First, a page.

Businesses of all shapes and sizes have been impacted by the constant need to delivery more products or services at lower costs and greater margins. Businesses face pressures of time, competition, lack of resources, and, of course, greater revenue.
Although these are the typical, everyday problems that businesses will deal with as long as there is a market, XML technologies and standards have attempted to solve some of these problems.
Once the general business issues are addressed, issues more specific to an industry or particular business remain. For example, how do utility companies communicate their billing needs to their customers? How do construction companies share planning and material requirements documents? There are also applications for XML in the manufac-turing industries to provide functionality for data interchange between ordering systems and shop-floor scheduling systems, enabling machine and equipment communication, providing standardized bills of material as well as pack-and-ship systems, and simplify-ing software configuration.
Because Chapter 20, “Implementing XML in E-Business,” deals with e-business stan-dards, how does this section overlap with what we have dedicated an entire chapter to? The answer is simple: Manufacturing involves more than just supply-chain operations. E-Business specifications just cover the business part of manufacturing; we have to deal with the actual manufacturing process itself. Even before there was a formal supply chain to speak of, there were processes that resulted in the fabrication of products from raw materials. As the factory became an automated workplace, the need for paper and processes surely followed. It’s these automation, assembly, factory, and associated processes that are moving from paper to electronic formats, and XML is empowering this revolution.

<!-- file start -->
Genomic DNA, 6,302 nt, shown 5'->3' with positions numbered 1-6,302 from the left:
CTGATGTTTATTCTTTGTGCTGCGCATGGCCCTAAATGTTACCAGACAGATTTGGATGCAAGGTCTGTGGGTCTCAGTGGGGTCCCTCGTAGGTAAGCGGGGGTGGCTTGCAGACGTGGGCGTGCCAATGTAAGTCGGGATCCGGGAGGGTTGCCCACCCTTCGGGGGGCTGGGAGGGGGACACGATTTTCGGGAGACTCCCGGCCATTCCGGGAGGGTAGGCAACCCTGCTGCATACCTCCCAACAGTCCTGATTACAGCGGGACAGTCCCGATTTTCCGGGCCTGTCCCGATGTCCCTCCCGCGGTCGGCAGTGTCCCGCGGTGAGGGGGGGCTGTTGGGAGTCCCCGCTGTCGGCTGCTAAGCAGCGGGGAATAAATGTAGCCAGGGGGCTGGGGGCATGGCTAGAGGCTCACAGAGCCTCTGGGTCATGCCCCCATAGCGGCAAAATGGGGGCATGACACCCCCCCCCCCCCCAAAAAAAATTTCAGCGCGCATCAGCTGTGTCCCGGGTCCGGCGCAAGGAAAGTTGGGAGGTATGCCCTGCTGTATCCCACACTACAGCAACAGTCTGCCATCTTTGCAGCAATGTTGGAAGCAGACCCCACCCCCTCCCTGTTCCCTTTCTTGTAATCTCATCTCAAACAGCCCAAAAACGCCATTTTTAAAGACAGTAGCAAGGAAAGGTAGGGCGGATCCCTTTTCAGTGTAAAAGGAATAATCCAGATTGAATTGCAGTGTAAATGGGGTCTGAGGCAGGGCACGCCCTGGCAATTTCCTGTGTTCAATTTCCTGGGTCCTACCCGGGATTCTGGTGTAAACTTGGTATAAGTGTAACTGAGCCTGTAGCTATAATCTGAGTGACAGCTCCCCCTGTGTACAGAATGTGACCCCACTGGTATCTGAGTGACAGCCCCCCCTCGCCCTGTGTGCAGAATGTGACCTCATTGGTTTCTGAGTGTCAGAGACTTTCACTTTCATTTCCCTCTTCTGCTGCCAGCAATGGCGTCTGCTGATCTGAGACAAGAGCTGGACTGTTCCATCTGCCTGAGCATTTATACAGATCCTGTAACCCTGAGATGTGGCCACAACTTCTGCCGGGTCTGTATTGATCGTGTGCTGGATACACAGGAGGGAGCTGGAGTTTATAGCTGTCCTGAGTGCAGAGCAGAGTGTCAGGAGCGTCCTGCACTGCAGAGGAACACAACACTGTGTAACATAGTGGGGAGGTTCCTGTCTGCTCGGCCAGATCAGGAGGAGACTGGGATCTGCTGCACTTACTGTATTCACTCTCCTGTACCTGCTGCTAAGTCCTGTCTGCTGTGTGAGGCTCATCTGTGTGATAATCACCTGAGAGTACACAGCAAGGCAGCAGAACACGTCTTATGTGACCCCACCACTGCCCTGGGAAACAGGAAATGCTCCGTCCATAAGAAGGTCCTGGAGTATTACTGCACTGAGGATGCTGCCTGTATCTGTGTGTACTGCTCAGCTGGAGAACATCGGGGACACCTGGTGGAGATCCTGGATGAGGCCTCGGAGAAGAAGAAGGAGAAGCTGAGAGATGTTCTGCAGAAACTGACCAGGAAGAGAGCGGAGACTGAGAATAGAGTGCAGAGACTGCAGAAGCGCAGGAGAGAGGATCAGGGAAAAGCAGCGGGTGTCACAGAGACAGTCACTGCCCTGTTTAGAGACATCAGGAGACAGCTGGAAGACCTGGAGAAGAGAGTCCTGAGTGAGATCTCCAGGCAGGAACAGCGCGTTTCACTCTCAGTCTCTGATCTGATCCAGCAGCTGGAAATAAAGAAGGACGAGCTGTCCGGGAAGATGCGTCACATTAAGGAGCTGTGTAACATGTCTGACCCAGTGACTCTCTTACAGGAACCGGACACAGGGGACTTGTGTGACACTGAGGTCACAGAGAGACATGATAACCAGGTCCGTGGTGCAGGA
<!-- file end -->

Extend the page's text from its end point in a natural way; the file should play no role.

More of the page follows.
However, despite this focus on manufacturing, there aren’t many shop floor and factory XML standards that have garnered widespread attention and adoption, so we’ll focus on what it takes to get products from point A to point B (otherwise known as shipping and logistics).
Shipping and Logistics
As mentioned, many of the issues in producing product have to do with getting the man-ufactured product from one location to another. In many cases, we are talking about ship-ping, but more generally these activities are called logistics. Transporting goods in many ways is a horizontal industry, because it crosses so many industry boundaries. After all, products as diverse as running shoes, waterbeds, and automobiles all need to be trans-ported. However, transportation and logistics are usually considered vertical industries because they have very domain-specific vocabularies and business processes.
The goal of shipping and logistics standards is to provide a common base for communi-cating shipping instructions, bills of lading, packaging, routing, and related logistic infor-mation. It would be unreasonable to assume that every industry that touches logistics should create identical vocabularies, so many logistics-focused vendors have come together to create standards that can be shared with other industry and standards organi-zations—and XML is the language of choice for enabling these possibilities.
Originally formed as part of the transportation giant Union Pacific, Transentric branched off on its own in mid-2000 as an organization focused on solving the technological prob-lems faced in the transportation, shipping, and logistics industries. Leveraging its 20 years of experience in developing semantic repositories for logistics and transportation needs, Transentric has developed an open, cross-vertical specification called TranXML for standardizing the way that transportation information is sent between customers and freight carriers.
In many ways, one can look at transportation as a “horizontal industry” that is applicable to multiple vertical industries. Industries as diverse as petroleum, automotive, computer manufacturing, textiles, and agriculture all rely on transportation as the means to get their products to market. Therefore, they have usually created vocabularies to express the vari-ous needs in describing transportation, shipping, and logistics information. Much of this information is the same, regardless of the industry being described. As such, transporta-tion companies such as Transentric have sought to bring some order to the chaos by pro-viding a single cross-industry definition of transportation needs. In standardizing this format, TranXML hopes to provide the benefit of cost savings and efficiency to the “small mom and pop” organizations. Also, TranXML serves an important role in enabling internal communication, interapplication integration, and communication with the systems of other trading partners.